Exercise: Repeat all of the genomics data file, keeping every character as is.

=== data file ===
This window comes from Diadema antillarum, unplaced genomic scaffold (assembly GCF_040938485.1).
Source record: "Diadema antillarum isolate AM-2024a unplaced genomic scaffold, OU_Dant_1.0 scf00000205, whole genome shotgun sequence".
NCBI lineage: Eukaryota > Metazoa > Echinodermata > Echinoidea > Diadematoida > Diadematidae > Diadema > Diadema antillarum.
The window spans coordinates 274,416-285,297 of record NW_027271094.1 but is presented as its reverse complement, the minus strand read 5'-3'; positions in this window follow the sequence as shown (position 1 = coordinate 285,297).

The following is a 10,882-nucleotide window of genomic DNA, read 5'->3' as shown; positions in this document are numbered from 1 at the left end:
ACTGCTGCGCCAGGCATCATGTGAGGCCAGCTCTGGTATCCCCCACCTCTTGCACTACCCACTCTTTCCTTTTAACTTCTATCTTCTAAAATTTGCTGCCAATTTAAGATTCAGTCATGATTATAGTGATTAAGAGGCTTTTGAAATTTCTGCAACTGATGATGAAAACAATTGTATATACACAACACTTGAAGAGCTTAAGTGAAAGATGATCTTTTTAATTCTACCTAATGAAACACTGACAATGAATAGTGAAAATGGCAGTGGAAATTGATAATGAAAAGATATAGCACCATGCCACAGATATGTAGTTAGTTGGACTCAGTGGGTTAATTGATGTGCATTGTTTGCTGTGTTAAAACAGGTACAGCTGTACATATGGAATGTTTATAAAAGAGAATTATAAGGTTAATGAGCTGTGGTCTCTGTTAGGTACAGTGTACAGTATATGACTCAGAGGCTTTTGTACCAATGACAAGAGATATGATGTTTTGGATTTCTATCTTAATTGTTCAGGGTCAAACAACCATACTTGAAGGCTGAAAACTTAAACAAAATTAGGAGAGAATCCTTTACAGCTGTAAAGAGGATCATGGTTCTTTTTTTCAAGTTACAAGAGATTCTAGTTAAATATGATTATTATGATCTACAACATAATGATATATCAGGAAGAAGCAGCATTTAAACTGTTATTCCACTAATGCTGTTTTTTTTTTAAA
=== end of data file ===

This window comes from Diadema antillarum, unplaced genomic scaffold (assembly GCF_040938485.1).
Source record: "Diadema antillarum isolate AM-2024a unplaced genomic scaffold, OU_Dant_1.0 scf00000205, whole genome shotgun sequence".
NCBI lineage: Eukaryota > Metazoa > Echinodermata > Echinoidea > Diadematoida > Diadematidae > Diadema > Diadema antillarum.
The window spans coordinates 274,416-285,297 of record NW_027271094.1 but is presented as its reverse complement, the minus strand read 5'-3'; positions in this window follow the sequence as shown (position 1 = coordinate 285,297).

The following is a 10,882-nucleotide window of genomic DNA, read 5'->3' as shown; positions in this document are numbered from 1 at the left end:
ACTGCTGCGCCAGGCATCATGTGAGGCCAGCTCTGGTATCCCCCACCTCTTGCACTACCCACTCTTTCCTTTTAACTTCTATCTTCTAAAATTTGCTGCCAATTTAAGATTCAGTCATGATTATAGTGATTAAGAGGCTTTTGAAATTTCTGCAACTGATGATGAAAACAATTGTATATACACAACACTTGAAGAGCTTAAGTGAAAGATGATCTTTTTAATTCTACCTAATGAAACACTGACAATGAATAGTGAAAATGGCAGTGGAAATTGATAATGAAAAGATATAGCACCATGCCACAGATATGTAGTTAGTTGGACTCAGTGGGTTAATTGATGTGCATTGTTTGCTGTGTTAAAACAGGTACAGCTGTACATATGGAATGTTTATAAAAGAGAATTATAAGGTTAATGAGCTGTGGTCTCTGTTAGGTACAGTGTACAGTATATGACTCAGAGGCTTTTGTACCAATGACAAGAGATATGATGTTTTGGATTTCTATCTTAATTGTTCAGGGTCAAACAACCATACTTGAAGGCTGAAAACTTAAACAAAATTAGGAGAGAATCCTTTACAGCTGTAAAGAGGATCATGGTTCTTTTTTTCAAGTTACAAGAGATTCTAGTTAAATATGATTATTATGATCTACAACATAATGATATATCAGGAAGAAGCAGCATTTAAACTGTTATTCCACTAATGCTGTTTTTTTTTTAAA